The mini-pill is a type of birth control pill that contains about half the amount of the hormone progestin found in most combined oral contraceptives. There is no estrogen in mini-pills. About 50% of women who take the mini-pill continue to ovulate. The mini-pill prevents pregnancy by making cervical mucus thicker, which helps keep sperm from penetrating through the cervix to fertilize the egg.
The lower dose of the mini-pill means it is important you take your pill at the same time every day. Some medical providers recommend you use a back-up method (like condoms) for first three cycles while using the mini-pill.
The progestin-only birth control pill (also known as the mini-pill or POPs) is a good option for people who are sensitive to the hormone estrogen. Combined oral contraceptive pills contain estrogen. Those who are breastfeeding or have a medical condition that prevents the use of estrogen-containing contraceptives can also use the mini-pill.
The mini-pill offers other benefits, including some protection from:
Because the mini-pill doesn’t contain estrogen, those taking it may have a lower risk of blood clots and heart attacks compared to people using regular birth control pills.
The following symptoms can occur when one starts taking the mini-pill. They are usually mild and go away sometime during the first few months of taking the pill. If they do not stop or if they become too bothersome, talk to your provider about changing the way you take the pill or the kind of pill you take.
More serious side effects are rare but may include:
Contact your doctor or local emergency room if you experience any of the following, which may be warning signs of a blood clot, heart attack or stroke:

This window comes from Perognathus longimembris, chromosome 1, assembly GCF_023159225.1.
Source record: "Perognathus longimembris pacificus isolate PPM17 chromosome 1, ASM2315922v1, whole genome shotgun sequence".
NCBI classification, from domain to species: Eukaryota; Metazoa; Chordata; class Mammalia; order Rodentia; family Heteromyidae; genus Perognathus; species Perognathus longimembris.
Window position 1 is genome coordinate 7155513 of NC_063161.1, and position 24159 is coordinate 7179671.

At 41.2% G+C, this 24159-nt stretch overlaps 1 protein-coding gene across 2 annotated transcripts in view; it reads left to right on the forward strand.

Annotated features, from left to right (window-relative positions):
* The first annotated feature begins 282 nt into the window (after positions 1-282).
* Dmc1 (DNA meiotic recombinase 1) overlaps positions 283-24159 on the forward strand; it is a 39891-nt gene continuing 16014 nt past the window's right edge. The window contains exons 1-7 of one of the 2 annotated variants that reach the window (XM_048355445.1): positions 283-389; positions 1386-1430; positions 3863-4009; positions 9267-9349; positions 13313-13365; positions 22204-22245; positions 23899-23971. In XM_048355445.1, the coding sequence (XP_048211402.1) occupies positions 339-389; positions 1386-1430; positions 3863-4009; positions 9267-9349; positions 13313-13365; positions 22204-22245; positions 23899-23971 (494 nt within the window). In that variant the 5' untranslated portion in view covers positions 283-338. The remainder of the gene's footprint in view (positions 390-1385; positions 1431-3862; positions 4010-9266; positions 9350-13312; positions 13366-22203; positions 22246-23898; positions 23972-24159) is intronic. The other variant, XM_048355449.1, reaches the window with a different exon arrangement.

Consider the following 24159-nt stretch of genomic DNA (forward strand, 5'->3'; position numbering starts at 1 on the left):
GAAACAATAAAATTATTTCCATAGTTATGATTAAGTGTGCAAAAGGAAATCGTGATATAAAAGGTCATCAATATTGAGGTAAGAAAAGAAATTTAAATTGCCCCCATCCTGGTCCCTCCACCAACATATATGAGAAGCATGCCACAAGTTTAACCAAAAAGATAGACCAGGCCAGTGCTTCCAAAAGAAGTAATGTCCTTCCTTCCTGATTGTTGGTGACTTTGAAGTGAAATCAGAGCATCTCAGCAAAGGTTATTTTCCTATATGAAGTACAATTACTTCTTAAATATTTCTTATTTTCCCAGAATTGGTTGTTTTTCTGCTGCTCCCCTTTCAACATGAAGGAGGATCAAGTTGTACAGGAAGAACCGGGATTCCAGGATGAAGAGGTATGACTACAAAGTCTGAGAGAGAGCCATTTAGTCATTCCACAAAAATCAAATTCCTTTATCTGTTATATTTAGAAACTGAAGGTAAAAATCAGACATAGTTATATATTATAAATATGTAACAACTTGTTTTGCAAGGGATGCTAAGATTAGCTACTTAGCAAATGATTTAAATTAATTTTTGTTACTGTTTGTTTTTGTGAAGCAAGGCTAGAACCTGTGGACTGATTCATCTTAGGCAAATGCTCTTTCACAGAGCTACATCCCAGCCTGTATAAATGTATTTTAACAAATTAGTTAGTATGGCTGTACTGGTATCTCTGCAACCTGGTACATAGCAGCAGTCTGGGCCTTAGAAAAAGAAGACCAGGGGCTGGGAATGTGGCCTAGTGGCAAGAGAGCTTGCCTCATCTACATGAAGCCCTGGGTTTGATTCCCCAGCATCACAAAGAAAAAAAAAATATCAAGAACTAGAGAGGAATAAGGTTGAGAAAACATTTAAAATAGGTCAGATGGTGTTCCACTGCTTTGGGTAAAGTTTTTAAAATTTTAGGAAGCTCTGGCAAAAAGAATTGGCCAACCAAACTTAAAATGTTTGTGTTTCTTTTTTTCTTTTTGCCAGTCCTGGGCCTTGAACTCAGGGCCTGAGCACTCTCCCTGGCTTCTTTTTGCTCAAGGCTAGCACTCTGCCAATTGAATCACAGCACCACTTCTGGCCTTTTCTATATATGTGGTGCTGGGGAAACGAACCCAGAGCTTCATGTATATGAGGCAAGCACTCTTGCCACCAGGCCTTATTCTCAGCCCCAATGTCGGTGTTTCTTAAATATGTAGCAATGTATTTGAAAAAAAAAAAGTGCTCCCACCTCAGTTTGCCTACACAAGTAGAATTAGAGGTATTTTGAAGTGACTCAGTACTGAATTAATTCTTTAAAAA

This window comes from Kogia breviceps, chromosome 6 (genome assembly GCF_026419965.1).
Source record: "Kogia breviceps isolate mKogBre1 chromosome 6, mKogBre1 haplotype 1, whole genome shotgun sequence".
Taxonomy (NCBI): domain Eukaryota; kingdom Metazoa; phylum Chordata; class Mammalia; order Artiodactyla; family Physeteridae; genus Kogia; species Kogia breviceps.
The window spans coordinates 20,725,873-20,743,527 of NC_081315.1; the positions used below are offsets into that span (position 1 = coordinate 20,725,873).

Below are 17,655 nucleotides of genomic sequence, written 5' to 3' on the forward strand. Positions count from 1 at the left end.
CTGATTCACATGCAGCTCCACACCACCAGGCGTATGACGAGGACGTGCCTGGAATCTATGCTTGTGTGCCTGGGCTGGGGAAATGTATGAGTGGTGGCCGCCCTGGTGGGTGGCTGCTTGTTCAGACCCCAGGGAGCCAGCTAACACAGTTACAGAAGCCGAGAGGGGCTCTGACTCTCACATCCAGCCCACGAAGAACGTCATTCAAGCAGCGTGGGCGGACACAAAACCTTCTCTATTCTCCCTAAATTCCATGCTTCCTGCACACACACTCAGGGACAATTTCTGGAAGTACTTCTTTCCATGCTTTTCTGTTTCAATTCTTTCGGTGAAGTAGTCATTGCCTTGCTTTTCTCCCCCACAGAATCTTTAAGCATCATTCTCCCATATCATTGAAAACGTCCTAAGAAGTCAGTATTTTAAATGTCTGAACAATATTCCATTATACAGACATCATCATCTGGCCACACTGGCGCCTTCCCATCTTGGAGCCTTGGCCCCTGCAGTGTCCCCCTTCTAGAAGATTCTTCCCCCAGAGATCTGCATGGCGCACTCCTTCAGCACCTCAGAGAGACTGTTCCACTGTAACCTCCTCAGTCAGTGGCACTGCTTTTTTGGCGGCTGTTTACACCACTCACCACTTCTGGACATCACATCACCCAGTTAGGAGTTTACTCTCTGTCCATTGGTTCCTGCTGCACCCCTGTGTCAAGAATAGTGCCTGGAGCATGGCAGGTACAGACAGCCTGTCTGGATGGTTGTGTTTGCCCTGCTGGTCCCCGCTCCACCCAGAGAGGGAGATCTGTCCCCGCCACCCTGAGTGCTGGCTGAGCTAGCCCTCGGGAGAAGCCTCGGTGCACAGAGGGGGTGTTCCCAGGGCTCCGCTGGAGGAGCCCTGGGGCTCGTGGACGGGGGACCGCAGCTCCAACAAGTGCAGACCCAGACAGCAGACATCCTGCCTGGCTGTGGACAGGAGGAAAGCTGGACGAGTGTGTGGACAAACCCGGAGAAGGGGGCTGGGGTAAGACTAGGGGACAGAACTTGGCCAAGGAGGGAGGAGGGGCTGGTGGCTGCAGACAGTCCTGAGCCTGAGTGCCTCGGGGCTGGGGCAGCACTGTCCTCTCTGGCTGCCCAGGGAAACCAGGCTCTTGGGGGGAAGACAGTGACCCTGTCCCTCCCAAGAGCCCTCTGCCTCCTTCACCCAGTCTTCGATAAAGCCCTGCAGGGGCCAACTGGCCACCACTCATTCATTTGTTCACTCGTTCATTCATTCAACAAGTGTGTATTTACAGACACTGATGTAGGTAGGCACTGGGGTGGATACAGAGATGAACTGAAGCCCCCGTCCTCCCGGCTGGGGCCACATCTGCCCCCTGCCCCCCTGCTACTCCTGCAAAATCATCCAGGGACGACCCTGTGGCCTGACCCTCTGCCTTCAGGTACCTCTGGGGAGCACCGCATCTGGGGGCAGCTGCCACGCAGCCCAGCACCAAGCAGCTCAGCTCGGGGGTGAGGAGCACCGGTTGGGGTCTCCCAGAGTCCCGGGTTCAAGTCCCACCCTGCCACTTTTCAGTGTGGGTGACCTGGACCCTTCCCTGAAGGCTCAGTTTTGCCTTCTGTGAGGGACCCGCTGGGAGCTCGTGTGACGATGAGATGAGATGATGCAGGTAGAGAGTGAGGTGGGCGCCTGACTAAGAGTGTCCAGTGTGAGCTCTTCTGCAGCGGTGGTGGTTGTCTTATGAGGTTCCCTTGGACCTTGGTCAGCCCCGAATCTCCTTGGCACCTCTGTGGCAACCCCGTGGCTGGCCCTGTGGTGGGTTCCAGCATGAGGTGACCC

Certain drugs taken at the same time as birth control pills can make them less effective. Such drugs also may cause an increase in breakthrough bleeding. This more commonly occurs with medications for epilepsy and the anti-tuberculosis drug, rifampin. If another medication is prescribed while you are taking the pill, talk with your health care provider and your pharmacist about possible problems from taking these medications together.
Instruction for use may vary slightly from one brand to another. You should read and follow the instructions that come with your pill. With all brands of pills, it is recommended that you:
If you are late or miss taking your pills, take the missed pill as soon as you remember that you missed it. Take your scheduled pill at the regular time even if that means taking two pills in one day. If you are more than three hours late taking the mini pill, there is a good chance you could become pregnant.
Use a back-up method for the next 48 hours. If you’ve had unprotected sex recently, you may want to consider taking emergency contraception (the morning after pill). If your menstrual period does not begin within 4-6 weeks, see your clinician for a pregnancy test.
Bedsider.org provides information about many different birth control methods
Planned Parenthood's website offers information on the effectiveness of different kinds of birth control methods
If you are a UW student or an established Hall Health patient, you may call Hall Health's Consulting Nurse service for further information.
Authored by: Hall Health Center Women's Health Clinic staff
Reviewed by: Hall Health Center Women's Health Clinic staff, January 2014